‘Nobody succeeds alone’

Americans must fight for their neighbors and friends

Vice Mayor Eric Guerra represents District 6 on the Sacramento City Council<i>.</i>

Vice Mayor Eric Guerra represents District 6 on the Sacramento City Council.

I am a proud American, an American who immigrated here undocumented and became a citizen by choice.

Being an American in 2019 is a paradox. On the one hand, I have a strong sense of brotherhood with my fellow Americans, brought about by the aspirational values of our Constitution and common belief than anyone can succeed. On the other hand, Americans hold a deep respect for the individual and the protection of personal freedoms and civil liberties.

I was born in my grandmother’s adobe house in a small village in Mexico but raised in Esparto, a modest farming town in Yolo County. I spent much of my youth picking produce with my family in order to help make ends meet. To this day, I can still recall the sounds of my dad trying to start the old Ford Ranger before we headed out to the fields. In the early hours of the morning, I always prayed that it wouldn’t start.

Paying my way through college as a janitor, I was able to earn an engineering degree and master’s degree from Sacramento State—an achievement that allowed my family to join the middle class in less than a generation. It is unlikely to find the same opportunity for a path out of poverty in many other nations.

Although the memory of living in poverty remains fresh in my mind, I have since reaped the benefits of a public education. I owe my success to the numerous people who answered my calls for help, intervened when no one asked and genuinely cared for my well-being. Good Americans cared.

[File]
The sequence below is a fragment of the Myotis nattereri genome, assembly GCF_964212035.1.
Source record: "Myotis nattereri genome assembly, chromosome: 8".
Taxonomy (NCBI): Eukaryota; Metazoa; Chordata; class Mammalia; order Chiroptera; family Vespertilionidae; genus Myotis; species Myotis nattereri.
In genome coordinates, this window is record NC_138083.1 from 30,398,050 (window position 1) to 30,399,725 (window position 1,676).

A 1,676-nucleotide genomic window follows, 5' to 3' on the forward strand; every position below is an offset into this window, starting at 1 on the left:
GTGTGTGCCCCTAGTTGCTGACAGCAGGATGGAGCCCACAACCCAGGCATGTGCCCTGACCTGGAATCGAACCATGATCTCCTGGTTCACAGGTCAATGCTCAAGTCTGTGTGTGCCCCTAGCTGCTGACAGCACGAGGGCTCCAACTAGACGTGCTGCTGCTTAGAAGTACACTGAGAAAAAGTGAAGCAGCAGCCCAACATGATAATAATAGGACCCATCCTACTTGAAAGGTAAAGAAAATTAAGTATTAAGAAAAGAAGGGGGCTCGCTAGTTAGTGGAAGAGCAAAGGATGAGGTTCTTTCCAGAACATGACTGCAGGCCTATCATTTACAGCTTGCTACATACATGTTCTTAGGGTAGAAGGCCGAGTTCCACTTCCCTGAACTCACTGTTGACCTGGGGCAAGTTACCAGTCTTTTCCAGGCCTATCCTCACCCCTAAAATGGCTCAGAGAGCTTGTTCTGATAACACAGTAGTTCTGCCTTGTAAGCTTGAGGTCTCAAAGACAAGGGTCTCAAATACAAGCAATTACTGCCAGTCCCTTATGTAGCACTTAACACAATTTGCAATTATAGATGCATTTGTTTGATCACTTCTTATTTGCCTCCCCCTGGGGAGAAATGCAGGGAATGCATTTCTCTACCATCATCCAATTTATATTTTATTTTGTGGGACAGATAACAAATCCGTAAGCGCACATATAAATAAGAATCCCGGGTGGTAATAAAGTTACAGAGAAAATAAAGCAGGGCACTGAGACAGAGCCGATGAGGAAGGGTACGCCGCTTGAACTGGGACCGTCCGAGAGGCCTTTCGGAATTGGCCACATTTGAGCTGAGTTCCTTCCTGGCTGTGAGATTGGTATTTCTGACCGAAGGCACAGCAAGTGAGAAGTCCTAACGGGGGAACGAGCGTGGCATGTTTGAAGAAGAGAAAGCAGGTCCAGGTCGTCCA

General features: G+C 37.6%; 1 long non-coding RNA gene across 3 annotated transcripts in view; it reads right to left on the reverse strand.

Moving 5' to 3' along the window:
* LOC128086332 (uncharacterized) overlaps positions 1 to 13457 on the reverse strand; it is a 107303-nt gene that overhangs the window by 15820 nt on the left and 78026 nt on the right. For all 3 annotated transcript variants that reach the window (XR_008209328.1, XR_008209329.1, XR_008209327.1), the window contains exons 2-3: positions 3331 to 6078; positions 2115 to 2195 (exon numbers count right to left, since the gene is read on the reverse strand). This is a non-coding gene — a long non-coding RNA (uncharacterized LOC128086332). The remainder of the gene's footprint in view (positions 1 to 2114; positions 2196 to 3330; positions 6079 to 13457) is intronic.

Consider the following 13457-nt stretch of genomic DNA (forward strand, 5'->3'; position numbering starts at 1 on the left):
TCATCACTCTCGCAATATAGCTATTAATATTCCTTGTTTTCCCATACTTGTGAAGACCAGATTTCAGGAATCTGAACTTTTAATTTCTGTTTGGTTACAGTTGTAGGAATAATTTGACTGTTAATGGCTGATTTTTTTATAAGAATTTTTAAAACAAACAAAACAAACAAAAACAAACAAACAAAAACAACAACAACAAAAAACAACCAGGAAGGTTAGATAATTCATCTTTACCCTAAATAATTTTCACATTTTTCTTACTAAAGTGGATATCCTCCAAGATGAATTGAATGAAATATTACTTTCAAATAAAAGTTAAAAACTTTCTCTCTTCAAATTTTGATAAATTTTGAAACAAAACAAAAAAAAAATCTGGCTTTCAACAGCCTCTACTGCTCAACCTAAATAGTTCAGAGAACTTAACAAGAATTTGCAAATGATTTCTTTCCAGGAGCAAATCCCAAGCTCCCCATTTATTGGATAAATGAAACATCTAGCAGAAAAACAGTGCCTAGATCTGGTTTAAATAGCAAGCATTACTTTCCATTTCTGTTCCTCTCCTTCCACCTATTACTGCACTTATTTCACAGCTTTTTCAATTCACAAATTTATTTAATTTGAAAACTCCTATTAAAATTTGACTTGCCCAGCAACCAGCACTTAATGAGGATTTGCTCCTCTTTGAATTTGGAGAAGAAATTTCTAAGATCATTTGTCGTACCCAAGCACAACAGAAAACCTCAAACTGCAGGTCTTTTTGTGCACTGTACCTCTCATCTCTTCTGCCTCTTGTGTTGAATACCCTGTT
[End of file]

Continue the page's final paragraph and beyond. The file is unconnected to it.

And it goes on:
My family and I have been no strangers to hard work, but the misconceived idea that a true American pulls themselves up by only their bootstraps is a fallacy. I learned early on you can never replace hard work and perseverance, but nobody succeeds alone.

These days, what wakes me up is not that old Ford Ranger, but my 18-month-old son, Javier. Every morning my wife and I get him ready, I pack my briefcase into my car and start my day as the vice mayor of the city of Sacramento.

I know that my son will have a very different childhood than I did, but I hope he will recognize the diaspora of being American, that he has a grandmother from Mexico and another from Long Island. I hope he will recognize that the backbone of this nation are families just like his and that his middle-class childhood came about because other Americans cared.

He will understand that being an American in 2019 is not synonymous with being a nationalist. To the contrary, being a proud American means stomping out influences of hate, racism and inequality.

As Americans, we cannot forget to fight for our neighbors and friends, the people who serve our food, watch our children, clean our offices and homes, and for all our hard-working taxpaying families trying to provide for their loved ones.

Now, more than ever, we must find ways to come together and unify as Americans. We must fight together to protect our individual freedoms and not to suppress individuals we believe are different.

I have faith that as a country we can move forward as one. The threat of nationalism aims to divide us as a nation and isolate us from the rest of the world. We can no longer afford to be passive regarding threats placed on our core American values.

Being an American in 2019 means that we cannot simply tolerate our differences; we must celebrate them and acknowledge that it is our diversity that makes us stronger together. Our country continues to evolve in thought, being an American is a paradox and maybe this is just my two cents.

But E pluribus unum, our nation’s motto, is printed on our penny: Out of many, one.